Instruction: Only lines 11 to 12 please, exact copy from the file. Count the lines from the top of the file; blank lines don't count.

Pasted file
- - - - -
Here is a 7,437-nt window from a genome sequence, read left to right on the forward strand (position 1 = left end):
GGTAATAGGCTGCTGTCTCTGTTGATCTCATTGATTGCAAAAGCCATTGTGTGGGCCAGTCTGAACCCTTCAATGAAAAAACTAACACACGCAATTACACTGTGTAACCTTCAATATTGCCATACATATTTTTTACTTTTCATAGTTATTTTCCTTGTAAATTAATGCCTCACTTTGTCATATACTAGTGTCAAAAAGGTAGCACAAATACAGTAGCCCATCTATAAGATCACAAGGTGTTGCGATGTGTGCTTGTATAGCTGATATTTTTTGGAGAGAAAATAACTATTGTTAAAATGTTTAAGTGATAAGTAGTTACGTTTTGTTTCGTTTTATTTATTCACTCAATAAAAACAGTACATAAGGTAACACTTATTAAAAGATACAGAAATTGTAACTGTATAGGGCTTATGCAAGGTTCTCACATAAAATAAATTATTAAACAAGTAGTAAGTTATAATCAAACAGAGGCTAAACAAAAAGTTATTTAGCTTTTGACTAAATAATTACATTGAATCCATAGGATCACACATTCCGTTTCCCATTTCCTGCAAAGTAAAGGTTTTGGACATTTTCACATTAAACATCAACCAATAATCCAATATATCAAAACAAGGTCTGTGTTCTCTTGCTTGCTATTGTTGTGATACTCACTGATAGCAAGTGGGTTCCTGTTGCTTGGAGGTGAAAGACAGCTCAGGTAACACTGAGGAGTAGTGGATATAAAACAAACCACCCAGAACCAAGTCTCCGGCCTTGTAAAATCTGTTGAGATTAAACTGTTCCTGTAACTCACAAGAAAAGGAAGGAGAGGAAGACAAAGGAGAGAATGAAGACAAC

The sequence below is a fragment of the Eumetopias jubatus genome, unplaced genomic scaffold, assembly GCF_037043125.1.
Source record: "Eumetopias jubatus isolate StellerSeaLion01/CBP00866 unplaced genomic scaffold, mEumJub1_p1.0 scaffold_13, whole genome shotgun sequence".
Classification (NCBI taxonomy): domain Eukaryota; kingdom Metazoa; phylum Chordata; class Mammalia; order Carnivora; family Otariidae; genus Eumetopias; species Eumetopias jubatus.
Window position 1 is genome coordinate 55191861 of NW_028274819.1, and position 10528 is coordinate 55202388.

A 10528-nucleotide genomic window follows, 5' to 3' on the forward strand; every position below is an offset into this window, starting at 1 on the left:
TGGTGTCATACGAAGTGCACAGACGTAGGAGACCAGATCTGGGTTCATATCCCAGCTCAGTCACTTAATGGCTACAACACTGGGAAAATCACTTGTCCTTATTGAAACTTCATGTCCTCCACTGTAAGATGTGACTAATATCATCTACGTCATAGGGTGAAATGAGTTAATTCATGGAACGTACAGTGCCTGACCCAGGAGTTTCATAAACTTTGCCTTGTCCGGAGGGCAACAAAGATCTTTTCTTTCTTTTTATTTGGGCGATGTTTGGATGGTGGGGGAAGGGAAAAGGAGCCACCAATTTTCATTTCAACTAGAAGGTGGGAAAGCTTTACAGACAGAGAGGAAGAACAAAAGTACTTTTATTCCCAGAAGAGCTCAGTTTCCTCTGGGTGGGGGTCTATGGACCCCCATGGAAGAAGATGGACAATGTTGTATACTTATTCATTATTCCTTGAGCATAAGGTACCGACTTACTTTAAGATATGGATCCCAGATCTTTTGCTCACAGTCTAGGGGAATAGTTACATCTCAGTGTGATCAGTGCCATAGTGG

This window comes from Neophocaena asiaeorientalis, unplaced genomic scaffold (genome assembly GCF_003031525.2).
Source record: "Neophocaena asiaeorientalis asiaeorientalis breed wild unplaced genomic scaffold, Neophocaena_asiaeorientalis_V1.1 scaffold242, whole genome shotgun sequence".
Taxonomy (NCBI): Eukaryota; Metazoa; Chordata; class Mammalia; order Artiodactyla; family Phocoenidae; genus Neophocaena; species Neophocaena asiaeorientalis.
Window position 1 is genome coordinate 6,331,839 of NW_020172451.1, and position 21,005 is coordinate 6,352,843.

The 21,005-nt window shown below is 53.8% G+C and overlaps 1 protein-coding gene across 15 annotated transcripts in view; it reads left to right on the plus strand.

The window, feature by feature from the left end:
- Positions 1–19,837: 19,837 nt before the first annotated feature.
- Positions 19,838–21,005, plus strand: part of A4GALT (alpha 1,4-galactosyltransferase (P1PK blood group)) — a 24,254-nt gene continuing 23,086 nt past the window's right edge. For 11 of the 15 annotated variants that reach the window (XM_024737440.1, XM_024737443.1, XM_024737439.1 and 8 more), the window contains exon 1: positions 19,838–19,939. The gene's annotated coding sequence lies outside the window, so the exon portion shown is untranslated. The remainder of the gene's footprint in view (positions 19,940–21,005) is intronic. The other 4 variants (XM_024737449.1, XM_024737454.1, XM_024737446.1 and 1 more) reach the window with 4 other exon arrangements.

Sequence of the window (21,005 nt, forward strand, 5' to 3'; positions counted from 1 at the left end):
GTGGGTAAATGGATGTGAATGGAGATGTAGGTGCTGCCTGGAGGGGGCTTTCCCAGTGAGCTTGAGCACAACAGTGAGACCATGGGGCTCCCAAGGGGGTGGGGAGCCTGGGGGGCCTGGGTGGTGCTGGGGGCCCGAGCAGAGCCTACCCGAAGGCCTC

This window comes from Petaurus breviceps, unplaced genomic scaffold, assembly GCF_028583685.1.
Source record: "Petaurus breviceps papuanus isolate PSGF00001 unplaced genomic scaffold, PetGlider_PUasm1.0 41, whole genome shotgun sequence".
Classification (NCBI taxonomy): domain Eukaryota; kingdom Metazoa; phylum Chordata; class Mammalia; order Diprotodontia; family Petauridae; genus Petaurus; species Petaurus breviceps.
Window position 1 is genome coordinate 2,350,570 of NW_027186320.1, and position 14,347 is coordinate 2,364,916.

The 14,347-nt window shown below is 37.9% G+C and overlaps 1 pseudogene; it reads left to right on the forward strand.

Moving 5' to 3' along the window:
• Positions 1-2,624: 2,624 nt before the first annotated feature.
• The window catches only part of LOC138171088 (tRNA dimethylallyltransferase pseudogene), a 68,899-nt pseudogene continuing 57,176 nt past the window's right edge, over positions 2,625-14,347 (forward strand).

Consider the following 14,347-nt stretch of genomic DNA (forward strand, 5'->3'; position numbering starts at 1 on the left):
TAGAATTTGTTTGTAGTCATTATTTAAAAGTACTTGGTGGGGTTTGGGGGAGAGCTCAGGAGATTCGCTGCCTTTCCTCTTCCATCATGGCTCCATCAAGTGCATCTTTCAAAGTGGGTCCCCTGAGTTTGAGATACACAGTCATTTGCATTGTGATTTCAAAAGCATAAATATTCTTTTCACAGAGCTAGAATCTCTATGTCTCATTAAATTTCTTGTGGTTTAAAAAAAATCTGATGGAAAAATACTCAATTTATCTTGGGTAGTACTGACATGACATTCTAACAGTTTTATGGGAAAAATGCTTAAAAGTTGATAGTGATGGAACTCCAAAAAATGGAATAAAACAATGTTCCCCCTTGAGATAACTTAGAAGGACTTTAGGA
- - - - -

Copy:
Taxonomy (NCBI): Eukaryota; Metazoa; Chordata; class Mammalia; order Artiodactyla; family Phocoenidae; genus Neophocaena; species Neophocaena asiaeorientalis.
Window position 1 is genome coordinate 6,331,839 of NW_020172451.1, and position 21,005 is coordinate 6,352,843.